I’m not sure–since he’s in Iowa and I have no proof–but John called while we were eating dinner from his conference and when he heard how our dinner went he was not so happy with us for making it without him.
Which is ironic because this dinner almost did not happen. I called Josie early this week to ask her what she was in the mood to eat while visiting. Mood is the operative word here, because my sister, while a fantastic cook, is possibly the moodiest eater I have ever met. She does not like to smell what she eats while it is cooking, and while totally willing to try anything in a restaurant, is more apprehensive about cooking anything for fear she will waste the effort.
Anyhoo, when I called, she asked me if I could teach her to cook South Indian vegetarian food, which we have both been loving at the Banana Leaf Cafe in Columbus (her more frequently than me since she lives there). I was really complimented, since I think of Josie as being able to successfully cook anything she feels like trying.
Fast forward to this morning when she told me she wasn’t sure if we should make it since she was worried the smell of the lentils would both her. Yes she is crazy. 🙂 I more or less held firm and told her if my toddlers have to eat what is served so does she. Yes I really said that. (I did offer to cook something else if she could tell me what, but she didn’t really have any suggestions other than sandwiches and anyone who reads this blog knows how I feel about sandwiches). What can I say, we are sisters and we squabble…
So it is a good thing I got it right!
The dishes I chose were Gobhi Hari Matar Sabji (the Sauteed Cauliflower & Green Peas I served my inlaws recently, made at Josie’s request), Sabzi Dhan Shak (Parsi Spicy Squash & Legume Stew, see upcoming post), and Aloo Kaanda Bhajee (Potatoes In Sweet Onion Sauce). This last dish, the potato dish, inspired the whole meal. Josie has been obsessing on the potatoes served by the Banana Leaf Cafe since she started going there. After searching through Raghavan Iyer’s 660 Curries for South Indian potato dishes that sounded both most similar to Josie’s favorite dish and most adaptable to what we remembered, I chose the potatoes made with onions, although I did change it a bit. For example, we both thought maybe there were nigella seeds in the dish at the restaurant. While my take was not a perfect replica of the restaurant’s potato dish, it was very good and quite similar–the whole meal was such a success that Josie told me I should never have served her rice with the stew because “it had wasted valuable stomach space.”
Next time I would ditch the cauliflower dish, just because there were enough veggies in the stew and 3 dishes was a lot for a weeknight meal. But as soon as I have a chance, I obviously need to make John the potatoes and the stew. Else he might never speak to me again.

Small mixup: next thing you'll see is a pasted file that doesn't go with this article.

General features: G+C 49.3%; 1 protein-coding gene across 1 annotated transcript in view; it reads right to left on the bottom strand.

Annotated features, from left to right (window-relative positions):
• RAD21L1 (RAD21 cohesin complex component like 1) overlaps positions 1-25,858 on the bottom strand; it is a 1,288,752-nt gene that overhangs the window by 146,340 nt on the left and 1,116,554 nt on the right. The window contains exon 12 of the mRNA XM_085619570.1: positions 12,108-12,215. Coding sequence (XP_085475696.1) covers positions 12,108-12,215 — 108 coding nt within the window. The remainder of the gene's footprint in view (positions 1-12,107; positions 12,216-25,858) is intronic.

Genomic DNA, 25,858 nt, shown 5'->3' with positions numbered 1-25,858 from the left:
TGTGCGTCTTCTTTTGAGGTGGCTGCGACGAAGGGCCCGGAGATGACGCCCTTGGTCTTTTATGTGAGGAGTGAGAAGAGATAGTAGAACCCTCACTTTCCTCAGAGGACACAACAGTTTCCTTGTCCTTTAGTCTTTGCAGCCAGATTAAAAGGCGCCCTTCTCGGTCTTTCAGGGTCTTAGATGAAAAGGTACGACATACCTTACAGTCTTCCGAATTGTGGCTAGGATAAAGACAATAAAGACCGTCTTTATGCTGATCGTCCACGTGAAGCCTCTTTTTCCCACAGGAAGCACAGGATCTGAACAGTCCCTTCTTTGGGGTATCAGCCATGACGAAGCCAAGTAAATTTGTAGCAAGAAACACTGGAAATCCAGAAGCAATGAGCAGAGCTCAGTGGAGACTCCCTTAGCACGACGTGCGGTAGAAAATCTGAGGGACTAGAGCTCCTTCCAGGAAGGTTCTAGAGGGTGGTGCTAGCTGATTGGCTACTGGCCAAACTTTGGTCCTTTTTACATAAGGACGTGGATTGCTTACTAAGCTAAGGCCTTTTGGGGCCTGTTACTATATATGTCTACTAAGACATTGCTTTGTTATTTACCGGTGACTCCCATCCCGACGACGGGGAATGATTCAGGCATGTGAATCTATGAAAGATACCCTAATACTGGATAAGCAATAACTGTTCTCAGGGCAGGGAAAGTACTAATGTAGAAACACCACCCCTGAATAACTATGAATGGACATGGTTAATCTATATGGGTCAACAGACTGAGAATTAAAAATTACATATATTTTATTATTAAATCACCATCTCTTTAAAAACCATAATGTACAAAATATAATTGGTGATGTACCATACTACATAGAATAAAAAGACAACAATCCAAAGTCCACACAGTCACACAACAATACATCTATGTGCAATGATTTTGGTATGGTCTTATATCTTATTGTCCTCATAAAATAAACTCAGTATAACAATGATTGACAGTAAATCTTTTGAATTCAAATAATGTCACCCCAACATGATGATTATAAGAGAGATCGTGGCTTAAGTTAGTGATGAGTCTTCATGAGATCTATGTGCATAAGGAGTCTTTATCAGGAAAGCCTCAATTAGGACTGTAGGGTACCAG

Aloo Kaanda Bhajee (Potatoes In Sweet Onion Sauce)
Adapted from Raghavan Iyer’s 660 Curries
2 T vegetable oil
2 T ghee
1 1/2 t black/brown mustard seeds
1 1/2 t cumin seeds
1 t kalonji (nigella seeds)
2 medium-large red onons, thinly sliced
1/4 cup packed curry leaves (fresh or frozen)
4 fresh green chilies, such as serrano or Thai, sliced into rounds (seed and mince them and use less for less heat)
2 lbs potatoes, cut into 1/2-inch cubes (I do not bother peeling)
1 1/2 t turmeric
1 1/2 cups water
2 T chopped cilantro
Heat the oil and ghee in a medium-large sauce pan or chef’s pan. When it is hot, add the mustard seeds and cover the pan while they pop. After they finish, about 30 seconds, add the cumin seeds, which will quickly brown and become fragrant. Add the kalonji, and then add the onion, curry leaves and chile peppers before the cumin seeds burn. Sprinkle some salt on them. Toss them and cook over high heat. Cover the pan, stirring occasionally, for 15 minutes, on medium low heat. Then remove the cover, sprinkle a little more salt on them, and turn the heat to high and cook for another 15 minutes or so, until the onions have turned reddish brown.
Add the potatoes and turmeric along with the water and maybe 1/2 teaspoon of salt. Cover the pan, lowering the heat to medium low and stirring occasionally, until the potatoes are fork tender. then remove the cover and turn the heat to medium, enough to simmer the liquid briskly and thicken the sauce. When it is how you would like it (we wanted ours to be somewhat dry, maybe 10 minutes), add the cilantro and serve.